The Belarusian awakening
David R. Marples,
University of Alberta,
The August 9, 2020 elections were the sixth for President Aliaksandr Lukashenka, who became president of Belarus in 1994. The previous election in 2015 had been largely boycotted by the opposition political parties and was the smoothest to date for the regime. Moreover, as earlier, each stage of the election was carefully stage-managed: from the gathering of 100,000 signatures to the vetting of candidates by the Central Election Commission headed by Lidziya Yarmoshyna.
Yet Lukashenka badly miscalculated. First, two candidates emerged from the elite: Viktar Babaryka, former chair of Belgazprombank, and Viktar Tsapkala, former head of the Hi-Tech Park and former Belarusian Ambassador to the United States. Added to the mix was popular vlogger, Siarhei Tsikhanouski, whose YouTube site has around two million viewers.
Second, in early 2017, Lukashenka introduced a law to punish so-called “parasites” who worked less than six months per year. The result was angry, spontaneous protests in several Belarusian cities. The law was eventually shelved but the bond with the people was lost.
Third, the president dismissed Covid-19 as a psychosis, advising the population to go the countryside and ride tractors, drink vodka, and visit the sauna. As the virus took root, local governments prepared for mass hospitalization and use of ventilators. Lukashenka had relinquished his role as protector of his people.
Fourth, Belarus’ relationship with Vladimir Putin’s Russia had deteriorated. Frustrated with the lack of cooperation on issues such as a new Russian air base in Belarus, Russia imposed duties on oil and gas exports and ended its former subsidies.
Babaryka gathered most signatures and led in the polls. One online poll calculated Lukashenka’s support at only 3-6%, leading to the derisory slogan “Sasha 3%.” Tsikhanouski encouraged followers to bring slippers to his rallies to “crush the cockroach.”
The response from the authorities was swift. Large-scale arrests took place, including that of Tsikhanouski. Babaryka and his son Eduard were arrested and charged with tax evasion and money laundering. Tsapkalo fled to Russia All three major challengers were refused registration. Tsikhanouski’s wife Sviatlana offered to run in his stead and was accepted, ostensibly because she was a political neophyte.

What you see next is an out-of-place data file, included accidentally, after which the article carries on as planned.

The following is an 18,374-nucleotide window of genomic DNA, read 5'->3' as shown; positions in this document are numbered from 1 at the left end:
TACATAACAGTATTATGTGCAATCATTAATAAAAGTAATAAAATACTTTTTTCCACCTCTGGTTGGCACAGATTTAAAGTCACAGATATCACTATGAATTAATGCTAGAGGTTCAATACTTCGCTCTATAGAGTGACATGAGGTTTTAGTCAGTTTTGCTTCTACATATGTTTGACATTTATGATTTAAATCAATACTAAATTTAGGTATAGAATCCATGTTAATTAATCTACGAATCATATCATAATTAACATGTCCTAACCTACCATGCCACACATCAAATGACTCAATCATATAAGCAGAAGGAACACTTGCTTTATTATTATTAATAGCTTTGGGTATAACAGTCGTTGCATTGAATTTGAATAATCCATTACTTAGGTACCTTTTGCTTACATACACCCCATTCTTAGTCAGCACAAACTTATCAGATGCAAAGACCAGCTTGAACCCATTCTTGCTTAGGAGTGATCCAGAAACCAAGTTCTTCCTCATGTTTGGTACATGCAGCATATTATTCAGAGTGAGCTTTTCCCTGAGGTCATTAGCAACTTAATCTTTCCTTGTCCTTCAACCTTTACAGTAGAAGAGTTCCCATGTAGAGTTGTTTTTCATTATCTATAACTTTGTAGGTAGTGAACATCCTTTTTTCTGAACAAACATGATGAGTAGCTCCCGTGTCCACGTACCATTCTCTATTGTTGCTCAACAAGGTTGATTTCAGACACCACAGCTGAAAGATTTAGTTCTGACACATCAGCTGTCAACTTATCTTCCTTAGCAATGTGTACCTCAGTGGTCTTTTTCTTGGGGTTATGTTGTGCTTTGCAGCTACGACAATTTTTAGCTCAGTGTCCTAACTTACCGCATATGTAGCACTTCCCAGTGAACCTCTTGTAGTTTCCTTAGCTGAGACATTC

On June 8, Tsikhanouskaya joined forces with Tsapkalo’s wife Veranika, and Babaryka’s campaign manager, Maryya Kalesnikova. The three campaigned together in a number of cities and in late July they addressed more than 60,000 people in Minsk’s Banagalore Square. The crowd, of all ages, sang songs and waved the white-red-white national flag that was used in 1991-95, but banned thereafter.
Tsikhanouskaya proved a charismatic challenger who became very popular. Her platform promised only the release of all political prisoners and new elections. Politically, she leaned neither to Russia nor Europe. But Belarus was changing. The formerly passive population was passionately interested in the campaign. And it was manifestly not supporting Lukashenka.
Nevertheless, on August 9, the Central Election Commission announced that Lukashenka had received 80% of the votes with Tsikhanouskaya at 10%. Russia promptly recognized the results; the Western Powers demurred. Mass protests followed. On the two Sundays following the election, over 200,000 flooded the streets of Minsk, with thousands more in smaller cities. The regime responded with violence, mass arrests, and brutality using OMON troops, KGB troops, and police forces both in and out of uniform, but all masked. At the prison on Akrestin Street, detainees were made to lie face downward on top of each other without access to food or water.
More protests followed, with women leading on Saturdays—generally they were treated less brutally than the men—and en masse on Sundays. At several factories, workers went on strike. The regime was severely weakened but did not fall. When Belarusian Television workers resign29ed, Lukashenka replaced them with Russians. Those on strike were threatened with job losses. University students were targeted, along with their families. Russia did not intervene directly, but in Sochi on September 14, Putin offered Lukashenka a $1.5 billion loan and promised further support.
The Belarusian Awakening remains undaunted but faces a difficult future. Tsikhanouskaya fled to Lithuania, Tsapkala to Russia, and Kalesnikova is in a Minsk prison, having been abducted off the street. A Coordinating Council put in place by Tsikhanouskaya to find a way out of the impasse has seen all its Executive Committee members fleeing the country or arrested with the exception of the Nobel Prize winning author Svetlana Alexeevich, who has been guarded at her home by European diplomats.
Lukashenka’s future is in doubt, but he has vowed to remain. The final outcome is unclear, but nothing will ever be the same in Belarus.
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